Gorky and his mother had fled the genocide of Armenians instigated by the Ottoman Empire to Russia, where she died of starvation in 1919. He subsequently escaped to America and after experimenting with different styles embraced Surrealism in the 1940’s. His increasingly abstract paintings were a major influence on the Abstract Expressionists. In 1946 his studio barn burnt to the ground, he was diagnosed with cancer and his wife had an affair with the Chilean Surrealist painter Roberto Matta. In 1948 Gorky was involved in a car crash that broke his neck and left his painting arm temporarily paralysed. His wife left with the children and Gorky hanged himself at his Connecticut home at the age of 44 (or 42 or 46).
In 1936 the painter and art dealer Roland Penrose (also later the husband of Lee Miller) and the art critic Herbert Read, who were organising the International Surrealist Exhibition at the New Burlington Galleries, decided to pay a visit to the studios of the Irish born painter Francis Bacon in Chelsea. Bacon showed them four large canvases but the visitors were underwhelmed, to say the least. Penrose declared that they were insufficiently surreal to be included and is reported to have told Francis, “Mr. Bacon, don’t you realise a lot has happened in painting since the Impressionists?”.
However much this must have stung, Francis Bacon apparently agreed with Penrose’s assessment as he would later, when very famous, ruthlessly suppress any pieces that pre-dated his breakthrough painting Three Studies for Figures at the Base of a Crucifixion of 1944; that is to say, that any painting produced before he had engaged, assimilated and felt in a position to response in a highly personal way to the great Continental European avant-garde currents (including, naturally enough, Surrealism), were to be excluded from his oeuvre. Quite rightly so, as the critic John Russell noted, “there was painting in England before the Three Studies, and painting after them, and no one…can confuse the two,” which of course extended to Bacon’s own work.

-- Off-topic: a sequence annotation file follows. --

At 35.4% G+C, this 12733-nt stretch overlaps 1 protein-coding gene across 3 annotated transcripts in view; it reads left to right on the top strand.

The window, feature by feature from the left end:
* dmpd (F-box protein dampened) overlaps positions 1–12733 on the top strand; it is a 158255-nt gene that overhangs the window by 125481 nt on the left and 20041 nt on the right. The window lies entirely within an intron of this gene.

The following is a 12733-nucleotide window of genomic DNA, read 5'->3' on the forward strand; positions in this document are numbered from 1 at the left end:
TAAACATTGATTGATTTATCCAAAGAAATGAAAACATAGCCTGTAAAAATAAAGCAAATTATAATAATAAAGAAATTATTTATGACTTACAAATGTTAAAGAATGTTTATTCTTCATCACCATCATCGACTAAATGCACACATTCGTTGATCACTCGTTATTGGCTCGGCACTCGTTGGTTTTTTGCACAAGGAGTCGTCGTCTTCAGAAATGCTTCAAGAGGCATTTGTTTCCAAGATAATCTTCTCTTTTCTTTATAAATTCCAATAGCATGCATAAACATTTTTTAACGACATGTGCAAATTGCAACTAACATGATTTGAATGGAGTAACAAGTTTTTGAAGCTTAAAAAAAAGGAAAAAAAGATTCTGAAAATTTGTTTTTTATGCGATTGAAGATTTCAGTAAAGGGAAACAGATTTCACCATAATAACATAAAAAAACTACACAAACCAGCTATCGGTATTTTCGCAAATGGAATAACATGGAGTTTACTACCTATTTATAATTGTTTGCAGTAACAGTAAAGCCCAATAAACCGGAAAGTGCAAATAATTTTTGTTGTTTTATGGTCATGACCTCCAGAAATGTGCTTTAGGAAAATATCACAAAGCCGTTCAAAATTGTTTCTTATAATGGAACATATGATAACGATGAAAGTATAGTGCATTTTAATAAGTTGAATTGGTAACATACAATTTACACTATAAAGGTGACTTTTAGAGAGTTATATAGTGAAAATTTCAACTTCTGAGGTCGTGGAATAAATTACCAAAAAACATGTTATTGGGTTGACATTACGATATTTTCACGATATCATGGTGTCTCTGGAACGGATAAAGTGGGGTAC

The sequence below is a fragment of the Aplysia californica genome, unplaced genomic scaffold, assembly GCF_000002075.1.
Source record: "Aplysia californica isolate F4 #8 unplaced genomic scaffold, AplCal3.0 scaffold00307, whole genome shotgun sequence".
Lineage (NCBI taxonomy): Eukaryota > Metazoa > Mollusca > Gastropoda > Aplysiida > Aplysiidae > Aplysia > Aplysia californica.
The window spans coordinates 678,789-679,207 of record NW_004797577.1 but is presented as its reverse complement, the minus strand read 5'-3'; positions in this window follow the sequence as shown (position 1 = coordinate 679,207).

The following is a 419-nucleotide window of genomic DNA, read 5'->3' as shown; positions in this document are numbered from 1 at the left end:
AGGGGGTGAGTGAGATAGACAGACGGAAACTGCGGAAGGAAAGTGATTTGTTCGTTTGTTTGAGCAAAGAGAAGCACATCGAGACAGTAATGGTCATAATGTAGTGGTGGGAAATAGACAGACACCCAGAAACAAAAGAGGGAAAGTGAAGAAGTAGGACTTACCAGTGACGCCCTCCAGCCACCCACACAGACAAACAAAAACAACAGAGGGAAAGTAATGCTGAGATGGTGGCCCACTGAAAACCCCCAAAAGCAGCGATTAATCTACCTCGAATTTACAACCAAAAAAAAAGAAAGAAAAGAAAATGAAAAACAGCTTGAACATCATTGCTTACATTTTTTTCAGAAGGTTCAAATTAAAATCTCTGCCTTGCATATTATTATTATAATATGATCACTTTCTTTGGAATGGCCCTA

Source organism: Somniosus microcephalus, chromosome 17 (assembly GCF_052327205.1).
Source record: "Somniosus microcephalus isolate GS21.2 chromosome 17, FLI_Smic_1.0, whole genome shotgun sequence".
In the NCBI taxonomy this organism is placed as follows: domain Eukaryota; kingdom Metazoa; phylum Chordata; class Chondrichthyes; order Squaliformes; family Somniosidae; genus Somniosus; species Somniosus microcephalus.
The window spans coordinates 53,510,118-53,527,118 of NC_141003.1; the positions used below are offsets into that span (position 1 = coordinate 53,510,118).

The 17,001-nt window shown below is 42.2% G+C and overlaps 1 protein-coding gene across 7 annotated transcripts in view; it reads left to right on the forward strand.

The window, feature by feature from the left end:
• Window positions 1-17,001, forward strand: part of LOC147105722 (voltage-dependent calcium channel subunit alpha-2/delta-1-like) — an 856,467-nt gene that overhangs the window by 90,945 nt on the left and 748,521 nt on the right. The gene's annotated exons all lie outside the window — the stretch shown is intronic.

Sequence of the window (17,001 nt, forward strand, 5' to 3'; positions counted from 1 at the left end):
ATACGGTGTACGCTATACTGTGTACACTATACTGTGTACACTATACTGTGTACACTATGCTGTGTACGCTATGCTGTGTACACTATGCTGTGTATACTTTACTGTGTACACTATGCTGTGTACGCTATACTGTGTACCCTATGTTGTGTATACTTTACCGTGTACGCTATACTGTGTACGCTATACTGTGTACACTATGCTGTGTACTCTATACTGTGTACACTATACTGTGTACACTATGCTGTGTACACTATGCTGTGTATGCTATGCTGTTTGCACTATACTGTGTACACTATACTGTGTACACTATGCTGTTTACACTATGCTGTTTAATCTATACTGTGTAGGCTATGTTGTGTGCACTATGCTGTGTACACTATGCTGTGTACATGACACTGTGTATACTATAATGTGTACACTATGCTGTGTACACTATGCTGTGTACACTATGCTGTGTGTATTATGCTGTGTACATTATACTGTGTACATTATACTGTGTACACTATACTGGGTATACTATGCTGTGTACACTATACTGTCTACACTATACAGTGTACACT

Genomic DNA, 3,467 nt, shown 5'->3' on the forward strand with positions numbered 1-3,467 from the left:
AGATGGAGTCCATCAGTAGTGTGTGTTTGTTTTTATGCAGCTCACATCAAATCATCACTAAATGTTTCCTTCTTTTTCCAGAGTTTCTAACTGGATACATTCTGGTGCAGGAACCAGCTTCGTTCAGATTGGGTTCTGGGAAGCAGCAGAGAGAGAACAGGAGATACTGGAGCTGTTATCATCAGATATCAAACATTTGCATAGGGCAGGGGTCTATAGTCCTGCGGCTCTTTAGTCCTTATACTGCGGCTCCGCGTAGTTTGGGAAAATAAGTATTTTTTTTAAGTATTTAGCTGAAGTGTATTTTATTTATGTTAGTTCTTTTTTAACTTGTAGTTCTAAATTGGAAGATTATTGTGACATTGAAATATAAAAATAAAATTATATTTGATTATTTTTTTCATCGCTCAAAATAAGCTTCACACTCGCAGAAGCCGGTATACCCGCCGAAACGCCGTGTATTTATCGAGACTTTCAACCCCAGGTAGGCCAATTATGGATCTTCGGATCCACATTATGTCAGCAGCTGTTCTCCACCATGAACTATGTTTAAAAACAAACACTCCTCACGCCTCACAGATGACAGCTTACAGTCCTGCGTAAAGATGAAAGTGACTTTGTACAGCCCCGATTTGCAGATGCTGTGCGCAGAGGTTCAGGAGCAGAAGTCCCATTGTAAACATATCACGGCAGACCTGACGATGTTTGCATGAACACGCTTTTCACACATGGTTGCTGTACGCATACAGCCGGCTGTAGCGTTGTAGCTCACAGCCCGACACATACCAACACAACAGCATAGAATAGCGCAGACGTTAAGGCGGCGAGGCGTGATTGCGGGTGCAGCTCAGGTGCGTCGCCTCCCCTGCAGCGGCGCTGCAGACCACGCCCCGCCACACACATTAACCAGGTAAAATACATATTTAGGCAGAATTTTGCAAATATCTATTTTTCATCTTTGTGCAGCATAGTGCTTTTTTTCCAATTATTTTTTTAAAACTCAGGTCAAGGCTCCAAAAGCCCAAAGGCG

Painted on Sundeala boards, a cheap alternative to canvas, used frequently by Bacon as he was often short of money due to his heavy drinking and lifelong gambling habit, Three Studies presents three nightmarish figures, Bacon’s horror take on Picasso’s biomorphs, with elongated necks and distended mouths, against a lurid, harsh, burnt orange background. Christ and the two thieves crucified have been transformed into the Furies. Bacon admitted to having been obsessed by the phrase in Aeschylus, “the reek of human blood smiles out at me”, and in a sense Three Studies is a raw, visceral, pictorial actualisation of such a striking and terrifying line. After all, Bacon was the best exemplifier of the Bataillean aesthetic in the visual arts; the body as meat, the world as an abattoir, the endless scream of being.
The Dog is one of the fourteen Pinturas Negras (Black Paintings, see Painting It Black) that Goya painted in his house outside Madrid towards the end of his life. The Dog conveys a sense of sublimity, terror and an unbearable pathos with an enviable simplicity.
The painting is divided in two unequal parts: a dirty ochre above and a dark brown below. There has been much debate regarding the origin of the shadow to the right of the painting, and whether it is intentional, however it probably was the previous design on the wall which Goya painted over. Staring upward into the vastness of the sky is the dog, alone and apparently sinking into the quicksand of the earth. All the heart-break and despair involved in terrestrial existence is concentrated in the expression of mute appeal of the dog as he searches the heavens for a sign of a return of his varnished master.
The Dog has been called the first Symbolist painting and was held in particular high regard by Picasso and Joan Miro.